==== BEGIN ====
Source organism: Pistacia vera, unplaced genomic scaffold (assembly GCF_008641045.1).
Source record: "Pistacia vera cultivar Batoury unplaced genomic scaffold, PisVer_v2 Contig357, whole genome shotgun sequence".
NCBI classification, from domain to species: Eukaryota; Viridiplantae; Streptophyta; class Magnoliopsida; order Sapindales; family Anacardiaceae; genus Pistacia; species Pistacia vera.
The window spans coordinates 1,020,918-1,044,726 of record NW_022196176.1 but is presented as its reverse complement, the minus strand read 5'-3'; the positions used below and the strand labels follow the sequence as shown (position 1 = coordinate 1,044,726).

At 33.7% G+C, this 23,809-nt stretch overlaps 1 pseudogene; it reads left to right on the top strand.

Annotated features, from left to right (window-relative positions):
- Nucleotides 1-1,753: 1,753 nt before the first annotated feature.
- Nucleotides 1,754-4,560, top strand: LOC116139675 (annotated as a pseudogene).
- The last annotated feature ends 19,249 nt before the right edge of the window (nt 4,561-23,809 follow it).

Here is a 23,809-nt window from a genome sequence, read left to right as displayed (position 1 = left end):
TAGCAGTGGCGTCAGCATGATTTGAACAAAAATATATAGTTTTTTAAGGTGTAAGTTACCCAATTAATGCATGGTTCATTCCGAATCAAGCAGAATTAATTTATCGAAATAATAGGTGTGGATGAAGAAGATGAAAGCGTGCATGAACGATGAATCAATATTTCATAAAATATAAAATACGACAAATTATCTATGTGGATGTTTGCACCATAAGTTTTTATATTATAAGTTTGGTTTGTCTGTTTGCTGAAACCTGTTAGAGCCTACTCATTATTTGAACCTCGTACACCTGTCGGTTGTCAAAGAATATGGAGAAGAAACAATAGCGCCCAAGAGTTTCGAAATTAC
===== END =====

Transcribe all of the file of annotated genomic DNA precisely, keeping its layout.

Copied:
Source organism: Pistacia vera, unplaced genomic scaffold (assembly GCF_008641045.1).
Source record: "Pistacia vera cultivar Batoury unplaced genomic scaffold, PisVer_v2 Contig357, whole genome shotgun sequence".
NCBI classification, from domain to species: Eukaryota; Viridiplantae; Streptophyta; class Magnoliopsida; order Sapindales; family Anacardiaceae; genus Pistacia; species Pistacia vera.
The window spans coordinates 1,020,918-1,044,726 of record NW_022196176.1 but is presented as its reverse complement, the minus strand read 5'-3'; the positions used below and the strand labels follow the sequence as shown (position 1 = coordinate 1,044,726).

At 33.7% G+C, this 23,809-nt stretch overlaps 1 pseudogene; it reads left to right on the top strand.

Annotated features, from left to right (window-relative positions):
- Nucleotides 1-1,753: 1,753 nt before the first annotated feature.
- Nucleotides 1,754-4,560, top strand: LOC116139675 (annotated as a pseudogene).
- The last annotated feature ends 19,249 nt before the right edge of the window (nt 4,561-23,809 follow it).

Here is a 23,809-nt window from a genome sequence, read left to right as displayed (position 1 = left end):
TAGCAGTGGCGTCAGCATGATTTGAACAAAAATATATAGTTTTTTAAGGTGTAAGTTACCCAATTAATGCATGGTTCATTCCGAATCAAGCAGAATTAATTTATCGAAATAATAGGTGTGGATGAAGAAGATGAAAGCGTGCATGAACGATGAATCAATATTTCATAAAATATAAAATACGACAAATTATCTATGTGGATGTTTGCACCATAAGTTTTTATATTATAAGTTTGGTTTGTCTGTTTGCTGAAACCTGTTAGAGCCTACTCATTATTTGAACCTCGTACACCTGTCGGTTGTCAAAGAATATGGAGAAGAAACAATAGCGCCCAAGAGTTTCGAAATTAC